Saturday, March 21, 2020

Blu-ray debut for another under-rated Philip Ridley film, THE PASSION OF DARKLY NOON

Only eight months ago, we were treated to the Blu-ray debut of Philip Ridley's first full-length film, The Reflecting Skin, and now we're graced with the same for his second feature, THE PASSION OF DARKLY NOON.

Released theatrically back in 1995, the film not only holds up far better than it did (for most critics) at the time of its release, it actually seems a much stronger film today, what with its major theme of how religious fundamentalism destroys lives being ever more timely and important.

Though Mr. Ridley, pictured at left, has only three full-length films (a sort of trilogy, the filmmaker has suggested) to his credit (his last was the dark, marvelous and best-of-the-lot Heartless from 2010), the man -- as we learn from the superb 20-minute appreciation by James Flower that is part of the disc's Bonus Features -- is a polymath: a fine artist, writer, playwright and filmmaker. He can probably cook, too.

As much as I love Ridley's work, and even after viewing and listening to Mr. Flower's fine appreciation, TrustMovies feels that each of the filmmaker's movies has been better than its predecessor. On second viewing, The Reflecting Skin -- a kind of indictment of America and its supposed values -- simply bites off more than it can properly chew, interesting as it is to contemplate, as well as gorgeous to view.

The Passion of Darkly Noon, on  the other hand, for all the drama and melodrama on hand, tells its urgent story extremely well, with literally every scene and theme necessary and contributing by the finale to a quite satisfying whole. The title role -- an unusual one for the actor Brendan Fraser (above) -- is played very well indeed, as are all in the quintet of supporting roles.

In the film's opening, we see Darkly running and running through a forest until he collapses and is later found by a local (the uber-charming Loren Dean, above), who transports him to the nearest house, inhabited by Callie (Ashley Judd, below, who has never looked hotter nor more gorgeous)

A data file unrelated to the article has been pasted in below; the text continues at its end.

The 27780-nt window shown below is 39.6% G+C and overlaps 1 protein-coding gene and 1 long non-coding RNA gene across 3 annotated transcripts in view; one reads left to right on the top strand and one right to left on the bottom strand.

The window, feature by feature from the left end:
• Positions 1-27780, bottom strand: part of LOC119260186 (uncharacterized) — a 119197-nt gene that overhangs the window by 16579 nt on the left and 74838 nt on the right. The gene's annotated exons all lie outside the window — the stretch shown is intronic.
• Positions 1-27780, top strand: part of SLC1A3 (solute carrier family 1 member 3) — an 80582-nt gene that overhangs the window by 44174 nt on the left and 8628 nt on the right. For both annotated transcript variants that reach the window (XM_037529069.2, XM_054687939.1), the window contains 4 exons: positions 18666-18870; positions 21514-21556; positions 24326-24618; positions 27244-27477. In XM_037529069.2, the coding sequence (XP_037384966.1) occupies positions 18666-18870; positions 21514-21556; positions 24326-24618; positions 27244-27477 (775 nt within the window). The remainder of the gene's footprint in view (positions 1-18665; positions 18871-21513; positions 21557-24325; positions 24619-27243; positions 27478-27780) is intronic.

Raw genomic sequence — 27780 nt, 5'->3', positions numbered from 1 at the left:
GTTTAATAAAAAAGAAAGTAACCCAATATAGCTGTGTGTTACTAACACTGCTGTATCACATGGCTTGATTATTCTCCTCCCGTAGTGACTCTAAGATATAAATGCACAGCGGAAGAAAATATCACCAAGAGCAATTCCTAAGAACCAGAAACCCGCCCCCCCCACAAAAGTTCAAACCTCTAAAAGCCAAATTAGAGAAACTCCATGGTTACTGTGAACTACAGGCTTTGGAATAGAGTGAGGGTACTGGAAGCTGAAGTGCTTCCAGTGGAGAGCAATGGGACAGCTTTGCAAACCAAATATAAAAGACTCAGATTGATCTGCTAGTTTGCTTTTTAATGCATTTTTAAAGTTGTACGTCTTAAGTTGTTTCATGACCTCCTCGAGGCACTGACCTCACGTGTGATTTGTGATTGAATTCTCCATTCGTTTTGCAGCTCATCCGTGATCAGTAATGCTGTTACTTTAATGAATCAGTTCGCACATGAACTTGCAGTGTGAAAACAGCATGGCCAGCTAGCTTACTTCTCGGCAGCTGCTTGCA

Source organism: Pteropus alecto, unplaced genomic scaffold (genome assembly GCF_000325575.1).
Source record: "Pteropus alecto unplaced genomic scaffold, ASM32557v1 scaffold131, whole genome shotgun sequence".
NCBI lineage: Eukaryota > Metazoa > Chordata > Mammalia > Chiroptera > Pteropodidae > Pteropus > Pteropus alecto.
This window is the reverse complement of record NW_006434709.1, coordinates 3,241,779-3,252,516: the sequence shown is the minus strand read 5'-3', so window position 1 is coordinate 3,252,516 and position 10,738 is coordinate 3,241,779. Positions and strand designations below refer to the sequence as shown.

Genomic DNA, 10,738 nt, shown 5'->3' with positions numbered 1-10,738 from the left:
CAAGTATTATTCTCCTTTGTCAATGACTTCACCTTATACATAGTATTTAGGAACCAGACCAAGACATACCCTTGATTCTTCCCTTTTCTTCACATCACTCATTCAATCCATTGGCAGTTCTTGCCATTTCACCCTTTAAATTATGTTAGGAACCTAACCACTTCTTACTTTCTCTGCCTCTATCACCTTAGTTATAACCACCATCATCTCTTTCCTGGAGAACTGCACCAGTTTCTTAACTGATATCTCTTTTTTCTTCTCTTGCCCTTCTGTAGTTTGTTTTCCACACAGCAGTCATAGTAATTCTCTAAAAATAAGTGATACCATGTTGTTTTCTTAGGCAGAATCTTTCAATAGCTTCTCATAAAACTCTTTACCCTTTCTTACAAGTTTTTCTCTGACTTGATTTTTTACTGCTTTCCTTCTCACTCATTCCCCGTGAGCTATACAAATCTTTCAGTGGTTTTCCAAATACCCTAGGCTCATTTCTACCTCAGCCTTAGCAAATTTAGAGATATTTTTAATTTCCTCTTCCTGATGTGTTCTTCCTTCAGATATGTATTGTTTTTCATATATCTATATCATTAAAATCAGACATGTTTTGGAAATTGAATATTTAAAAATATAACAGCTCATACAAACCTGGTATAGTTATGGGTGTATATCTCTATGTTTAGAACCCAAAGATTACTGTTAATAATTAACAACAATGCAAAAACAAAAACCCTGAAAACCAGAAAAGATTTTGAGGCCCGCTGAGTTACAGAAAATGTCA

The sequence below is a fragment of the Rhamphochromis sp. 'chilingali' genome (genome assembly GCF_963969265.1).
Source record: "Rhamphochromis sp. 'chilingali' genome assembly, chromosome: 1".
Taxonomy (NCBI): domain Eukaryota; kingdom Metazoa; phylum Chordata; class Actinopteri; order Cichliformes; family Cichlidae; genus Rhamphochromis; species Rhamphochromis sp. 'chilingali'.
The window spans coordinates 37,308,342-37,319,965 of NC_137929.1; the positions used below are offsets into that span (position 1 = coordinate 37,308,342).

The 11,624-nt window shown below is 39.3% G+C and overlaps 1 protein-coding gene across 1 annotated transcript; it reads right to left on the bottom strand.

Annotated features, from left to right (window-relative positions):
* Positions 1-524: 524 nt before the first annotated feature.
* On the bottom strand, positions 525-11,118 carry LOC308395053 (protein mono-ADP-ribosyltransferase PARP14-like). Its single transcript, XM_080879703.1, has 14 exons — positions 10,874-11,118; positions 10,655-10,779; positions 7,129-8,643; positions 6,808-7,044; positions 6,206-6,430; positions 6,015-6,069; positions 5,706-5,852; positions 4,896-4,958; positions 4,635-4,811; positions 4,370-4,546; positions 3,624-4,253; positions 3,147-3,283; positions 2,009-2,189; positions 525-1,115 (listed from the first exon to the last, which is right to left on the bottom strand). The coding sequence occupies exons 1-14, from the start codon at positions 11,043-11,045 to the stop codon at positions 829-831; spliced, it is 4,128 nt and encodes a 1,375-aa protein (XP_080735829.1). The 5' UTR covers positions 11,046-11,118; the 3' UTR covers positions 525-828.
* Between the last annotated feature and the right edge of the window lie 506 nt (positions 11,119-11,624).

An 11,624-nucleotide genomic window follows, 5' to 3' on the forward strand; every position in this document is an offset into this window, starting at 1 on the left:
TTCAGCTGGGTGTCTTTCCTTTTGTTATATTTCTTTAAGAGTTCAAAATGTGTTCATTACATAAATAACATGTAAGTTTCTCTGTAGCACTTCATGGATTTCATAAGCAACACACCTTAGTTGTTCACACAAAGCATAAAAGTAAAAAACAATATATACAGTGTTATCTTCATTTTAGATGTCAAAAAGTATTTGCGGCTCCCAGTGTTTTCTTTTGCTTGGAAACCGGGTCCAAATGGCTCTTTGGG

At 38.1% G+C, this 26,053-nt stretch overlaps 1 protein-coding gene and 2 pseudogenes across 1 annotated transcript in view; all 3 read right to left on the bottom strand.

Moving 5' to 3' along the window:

and Clay (Viggo Mortensen, below, who always looks hot and gorgeous). Initially, it's only Darkly and Callie in this large house (he has a room atop the barn), and romance soon blossoms -- at least for one of these two. "We want you to be part of our family," Callie tells Darkly. "Don't ruin it."

The characterizations, via the excellent actors as well as from the screenwriting (also by Ridley), is strong and true. Even though the characters here tend to be either kindly or crazy -- one of these, the local undertaker, delightfully played by the late Lou Myers, is both -- the characterizations are nuanced enough to seem real and easily engage us.

The final member of the supporting quintet -- played with her usual truthfulness and ferocity by Grace Zabriskie, above -- is the craziest, for good reason. Together, these folk dance around and with our troubled Darkly. Add the boy's dead but still crazy parents to the mix, and you have an excellent recipe for disaster.

Ridley's penchant for fascinating byways -- into caves, hot springs (above), fantasy and really oddball visuals (the giant floating shoe is my favorite) -- is on full display.

Yet even the most unusual of these gets its own delightful, out-of-the-blue, well, of course! moment at the finale, making The Passion of Darkly Noon a very special kind of entertainment indeed.

The Blu-ray transfer is a very good one, and don't let the above photos fool you; they were all I could find, and they do not reflect the quality of that transfer.

From Arrow Video (distributed in the USA via MVD Entertainment Group/MVD Visual) and running a just-right 101 minutes, the movie arrives on disc -- with beaucoup Bonus Features -- this coming Tuesday, March 24, for purchase (and I hope somewhere, for rental, too). The shot of the barbed-wire bloody Fraser, two photos above, may give certain viewers an idea from where Paul Schrader got his inspiration -- other than from the Crucifixion itself -- for the finale of First Reformed.

No comments: